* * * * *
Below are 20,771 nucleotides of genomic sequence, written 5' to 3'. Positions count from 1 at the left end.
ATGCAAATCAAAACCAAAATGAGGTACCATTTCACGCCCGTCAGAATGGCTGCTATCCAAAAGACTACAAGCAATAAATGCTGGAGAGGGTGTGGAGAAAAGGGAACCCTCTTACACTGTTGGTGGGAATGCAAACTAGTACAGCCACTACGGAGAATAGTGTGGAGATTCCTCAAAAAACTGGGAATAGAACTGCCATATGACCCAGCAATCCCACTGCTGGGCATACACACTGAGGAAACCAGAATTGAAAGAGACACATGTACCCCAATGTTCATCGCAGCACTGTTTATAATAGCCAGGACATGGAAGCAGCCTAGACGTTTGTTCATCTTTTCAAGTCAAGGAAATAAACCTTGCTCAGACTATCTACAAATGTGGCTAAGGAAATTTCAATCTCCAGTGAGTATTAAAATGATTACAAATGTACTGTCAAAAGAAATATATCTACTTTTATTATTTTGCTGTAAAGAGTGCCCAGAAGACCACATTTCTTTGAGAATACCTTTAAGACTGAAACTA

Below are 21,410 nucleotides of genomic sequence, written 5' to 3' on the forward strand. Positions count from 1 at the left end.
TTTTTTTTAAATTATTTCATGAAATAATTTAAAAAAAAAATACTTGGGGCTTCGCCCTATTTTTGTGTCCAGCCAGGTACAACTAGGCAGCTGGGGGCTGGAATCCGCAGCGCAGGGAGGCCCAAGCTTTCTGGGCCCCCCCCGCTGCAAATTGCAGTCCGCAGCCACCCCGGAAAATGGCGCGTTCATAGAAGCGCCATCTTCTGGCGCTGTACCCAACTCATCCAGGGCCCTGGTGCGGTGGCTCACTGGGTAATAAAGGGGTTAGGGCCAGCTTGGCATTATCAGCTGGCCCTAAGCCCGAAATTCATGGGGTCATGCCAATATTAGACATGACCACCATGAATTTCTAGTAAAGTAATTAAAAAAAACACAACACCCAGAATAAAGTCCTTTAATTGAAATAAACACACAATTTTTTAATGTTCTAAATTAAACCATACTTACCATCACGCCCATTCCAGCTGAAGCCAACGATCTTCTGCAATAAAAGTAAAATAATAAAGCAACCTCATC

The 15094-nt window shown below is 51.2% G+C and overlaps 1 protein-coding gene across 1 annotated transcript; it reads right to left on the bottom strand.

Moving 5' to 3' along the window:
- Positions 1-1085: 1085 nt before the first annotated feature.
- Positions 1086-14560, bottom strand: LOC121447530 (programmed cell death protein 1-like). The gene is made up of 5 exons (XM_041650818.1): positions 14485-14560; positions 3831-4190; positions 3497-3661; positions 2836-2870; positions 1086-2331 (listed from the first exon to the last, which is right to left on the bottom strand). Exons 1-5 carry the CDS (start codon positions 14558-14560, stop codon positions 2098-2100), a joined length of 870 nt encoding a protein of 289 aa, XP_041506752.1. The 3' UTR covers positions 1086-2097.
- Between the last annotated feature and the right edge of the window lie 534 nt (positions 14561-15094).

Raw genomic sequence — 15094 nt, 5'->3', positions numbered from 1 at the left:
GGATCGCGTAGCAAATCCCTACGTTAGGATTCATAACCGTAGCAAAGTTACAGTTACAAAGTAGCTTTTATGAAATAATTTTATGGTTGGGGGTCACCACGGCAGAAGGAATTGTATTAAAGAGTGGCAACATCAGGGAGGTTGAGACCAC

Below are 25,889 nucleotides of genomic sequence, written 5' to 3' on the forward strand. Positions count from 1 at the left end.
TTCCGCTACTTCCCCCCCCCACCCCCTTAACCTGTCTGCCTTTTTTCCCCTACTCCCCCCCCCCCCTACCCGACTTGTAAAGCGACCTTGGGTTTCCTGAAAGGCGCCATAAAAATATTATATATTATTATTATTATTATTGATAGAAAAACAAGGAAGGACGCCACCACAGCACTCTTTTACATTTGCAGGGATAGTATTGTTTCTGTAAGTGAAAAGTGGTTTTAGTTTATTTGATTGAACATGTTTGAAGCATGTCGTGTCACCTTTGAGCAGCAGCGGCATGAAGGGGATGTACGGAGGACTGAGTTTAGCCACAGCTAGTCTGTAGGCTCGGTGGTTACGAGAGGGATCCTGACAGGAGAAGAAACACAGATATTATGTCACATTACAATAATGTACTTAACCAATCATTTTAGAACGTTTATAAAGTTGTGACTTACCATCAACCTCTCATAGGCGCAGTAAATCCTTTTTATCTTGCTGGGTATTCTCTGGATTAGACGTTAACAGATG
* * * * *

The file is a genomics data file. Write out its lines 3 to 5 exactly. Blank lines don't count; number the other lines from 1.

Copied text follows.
Below are 21,410 nucleotides of genomic sequence, written 5' to 3' on the forward strand. Positions count from 1 at the left end.
TTTTTTTTAAATTATTTCATGAAATAATTTAAAAAAAAAATACTTGGGGCTTCGCCCTATTTTTGTGTCCAGCCAGGTACAACTAGGCAGCTGGGGGCTGGAATCCGCAGCGCAGGGAGGCCCAAGCTTTCTGGGCCCCCCCCGCTGCAAATTGCAGTCCGCAGCCACCCCGGAAAATGGCGCGTTCATAGAAGCGCCATCTTCTGGCGCTGTACCCAACTCATCCAGGGCCCTGGTGCGGTGGCTCACTGGGTAATAAAGGGGTTAGGGCCAGCTTGGCATTATCAGCTGGCCCTAAGCCCGAAATTCATGGGGTCATGCCAATATTAGACATGACCACCATGAATTTCTAGTAAAGTAATTAAAAAAAACACAACACCCAGAATAAAGTCCTTTAATTGAAATAAACACACAATTTTTTAATGTTCTAAATTAAACCATACTTACCATCACGCCCATTCCAGCTGAAGCCAACGATCTTCTGCAATAAAAGTAAAATAATAAAGCAACCTCATC

The 15094-nt window shown below is 51.2% G+C and overlaps 1 protein-coding gene across 1 annotated transcript; it reads right to left on the bottom strand.